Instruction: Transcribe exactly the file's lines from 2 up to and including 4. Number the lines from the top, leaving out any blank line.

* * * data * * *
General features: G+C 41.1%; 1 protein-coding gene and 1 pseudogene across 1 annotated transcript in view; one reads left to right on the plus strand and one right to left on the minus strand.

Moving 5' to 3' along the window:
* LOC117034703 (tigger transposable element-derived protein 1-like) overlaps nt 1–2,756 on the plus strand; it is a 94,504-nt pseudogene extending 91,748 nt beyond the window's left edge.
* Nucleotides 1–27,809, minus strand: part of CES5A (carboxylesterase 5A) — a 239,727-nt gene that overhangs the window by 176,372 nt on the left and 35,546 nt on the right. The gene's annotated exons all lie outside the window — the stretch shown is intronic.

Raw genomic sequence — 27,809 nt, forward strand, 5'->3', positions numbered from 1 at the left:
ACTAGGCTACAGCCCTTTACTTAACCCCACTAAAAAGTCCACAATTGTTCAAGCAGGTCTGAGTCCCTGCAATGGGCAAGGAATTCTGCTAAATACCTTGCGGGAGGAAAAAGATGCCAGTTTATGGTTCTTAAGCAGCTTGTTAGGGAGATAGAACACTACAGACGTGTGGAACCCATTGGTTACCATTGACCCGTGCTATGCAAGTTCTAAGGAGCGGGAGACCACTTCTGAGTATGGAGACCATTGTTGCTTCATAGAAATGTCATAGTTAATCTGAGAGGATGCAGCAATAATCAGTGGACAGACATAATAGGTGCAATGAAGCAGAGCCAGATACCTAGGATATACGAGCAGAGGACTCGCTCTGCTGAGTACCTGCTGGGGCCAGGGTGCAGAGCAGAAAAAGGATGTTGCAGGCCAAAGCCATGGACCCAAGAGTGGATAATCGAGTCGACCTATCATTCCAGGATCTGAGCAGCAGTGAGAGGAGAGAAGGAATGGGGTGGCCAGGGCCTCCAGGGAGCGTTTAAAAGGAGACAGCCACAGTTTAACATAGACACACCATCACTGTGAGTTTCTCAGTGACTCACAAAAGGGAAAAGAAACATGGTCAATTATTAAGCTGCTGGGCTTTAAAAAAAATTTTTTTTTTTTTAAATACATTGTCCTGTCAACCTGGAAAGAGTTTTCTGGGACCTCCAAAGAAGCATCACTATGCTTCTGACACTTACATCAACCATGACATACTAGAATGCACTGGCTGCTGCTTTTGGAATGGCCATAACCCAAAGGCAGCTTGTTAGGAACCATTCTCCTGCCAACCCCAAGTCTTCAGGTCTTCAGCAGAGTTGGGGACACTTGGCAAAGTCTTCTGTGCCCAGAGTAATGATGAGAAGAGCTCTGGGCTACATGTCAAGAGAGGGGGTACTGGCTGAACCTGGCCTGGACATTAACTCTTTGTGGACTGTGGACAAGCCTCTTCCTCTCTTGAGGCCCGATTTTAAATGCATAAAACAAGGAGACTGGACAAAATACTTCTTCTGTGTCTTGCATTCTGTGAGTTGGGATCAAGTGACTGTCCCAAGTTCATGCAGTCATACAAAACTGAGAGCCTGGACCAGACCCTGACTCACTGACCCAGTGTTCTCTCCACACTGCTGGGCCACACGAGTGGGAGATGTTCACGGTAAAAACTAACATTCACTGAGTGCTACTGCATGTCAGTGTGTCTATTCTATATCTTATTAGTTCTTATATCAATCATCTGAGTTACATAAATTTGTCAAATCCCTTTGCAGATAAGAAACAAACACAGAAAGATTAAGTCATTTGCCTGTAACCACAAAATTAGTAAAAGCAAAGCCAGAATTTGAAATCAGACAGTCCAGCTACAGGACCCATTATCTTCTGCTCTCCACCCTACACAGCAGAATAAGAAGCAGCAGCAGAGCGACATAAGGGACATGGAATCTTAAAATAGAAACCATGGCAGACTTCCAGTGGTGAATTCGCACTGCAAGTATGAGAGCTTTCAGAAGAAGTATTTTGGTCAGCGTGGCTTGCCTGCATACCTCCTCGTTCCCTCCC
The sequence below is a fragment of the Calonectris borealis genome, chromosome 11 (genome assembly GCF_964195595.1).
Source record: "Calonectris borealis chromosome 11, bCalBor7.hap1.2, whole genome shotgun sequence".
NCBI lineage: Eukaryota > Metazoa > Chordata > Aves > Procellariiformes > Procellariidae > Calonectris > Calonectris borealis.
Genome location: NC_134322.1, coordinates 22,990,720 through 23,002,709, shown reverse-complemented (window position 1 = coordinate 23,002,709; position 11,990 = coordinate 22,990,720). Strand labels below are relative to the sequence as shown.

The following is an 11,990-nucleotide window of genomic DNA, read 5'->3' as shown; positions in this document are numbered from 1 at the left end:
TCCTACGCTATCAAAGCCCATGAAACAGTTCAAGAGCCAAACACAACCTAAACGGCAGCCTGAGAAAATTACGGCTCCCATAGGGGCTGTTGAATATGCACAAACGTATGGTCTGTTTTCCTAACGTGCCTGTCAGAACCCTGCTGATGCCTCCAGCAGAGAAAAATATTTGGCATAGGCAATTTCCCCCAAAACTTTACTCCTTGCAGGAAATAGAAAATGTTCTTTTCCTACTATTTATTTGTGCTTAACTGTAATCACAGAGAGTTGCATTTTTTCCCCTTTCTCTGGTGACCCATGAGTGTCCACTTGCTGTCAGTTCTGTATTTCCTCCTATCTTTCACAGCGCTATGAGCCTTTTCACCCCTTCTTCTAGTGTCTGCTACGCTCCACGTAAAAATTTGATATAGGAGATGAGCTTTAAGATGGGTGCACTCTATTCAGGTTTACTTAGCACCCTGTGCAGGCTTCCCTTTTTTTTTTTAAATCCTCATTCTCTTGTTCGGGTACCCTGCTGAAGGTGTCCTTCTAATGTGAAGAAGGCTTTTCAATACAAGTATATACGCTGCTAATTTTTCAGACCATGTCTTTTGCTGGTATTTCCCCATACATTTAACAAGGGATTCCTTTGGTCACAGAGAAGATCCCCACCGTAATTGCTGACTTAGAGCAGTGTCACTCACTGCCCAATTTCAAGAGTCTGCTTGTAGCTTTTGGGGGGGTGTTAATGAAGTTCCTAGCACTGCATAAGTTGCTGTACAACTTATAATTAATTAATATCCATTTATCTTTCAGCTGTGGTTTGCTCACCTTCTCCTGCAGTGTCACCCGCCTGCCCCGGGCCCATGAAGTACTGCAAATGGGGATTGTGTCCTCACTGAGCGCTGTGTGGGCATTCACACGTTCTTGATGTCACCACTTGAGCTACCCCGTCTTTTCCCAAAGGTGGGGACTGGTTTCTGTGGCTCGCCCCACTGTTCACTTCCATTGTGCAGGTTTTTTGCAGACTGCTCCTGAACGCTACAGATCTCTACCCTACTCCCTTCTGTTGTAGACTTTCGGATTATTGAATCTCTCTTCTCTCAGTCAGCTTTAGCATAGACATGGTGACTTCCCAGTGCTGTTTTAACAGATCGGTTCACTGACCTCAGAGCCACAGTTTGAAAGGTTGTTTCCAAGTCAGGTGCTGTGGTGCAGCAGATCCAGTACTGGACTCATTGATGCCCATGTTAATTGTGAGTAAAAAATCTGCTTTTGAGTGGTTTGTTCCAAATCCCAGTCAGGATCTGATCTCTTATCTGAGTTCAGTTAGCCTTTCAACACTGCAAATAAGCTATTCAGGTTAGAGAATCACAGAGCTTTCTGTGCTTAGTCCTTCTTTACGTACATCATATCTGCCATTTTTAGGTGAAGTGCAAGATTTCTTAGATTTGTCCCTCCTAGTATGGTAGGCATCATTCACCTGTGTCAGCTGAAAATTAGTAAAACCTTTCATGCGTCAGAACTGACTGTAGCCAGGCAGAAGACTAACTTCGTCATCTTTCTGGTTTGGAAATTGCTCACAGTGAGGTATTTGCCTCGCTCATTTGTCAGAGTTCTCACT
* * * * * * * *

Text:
Moving 5' to 3' along the window:
* LOC117034703 (tigger transposable element-derived protein 1-like) overlaps nt 1–2,756 on the plus strand; it is a 94,504-nt pseudogene extending 91,748 nt beyond the window's left edge.
* Nucleotides 1–27,809, minus strand: part of CES5A (carboxylesterase 5A) — a 239,727-nt gene that overhangs the window by 176,372 nt on the left and 35,546 nt on the right. The gene's annotated exons all lie outside the window — the stretch shown is intronic.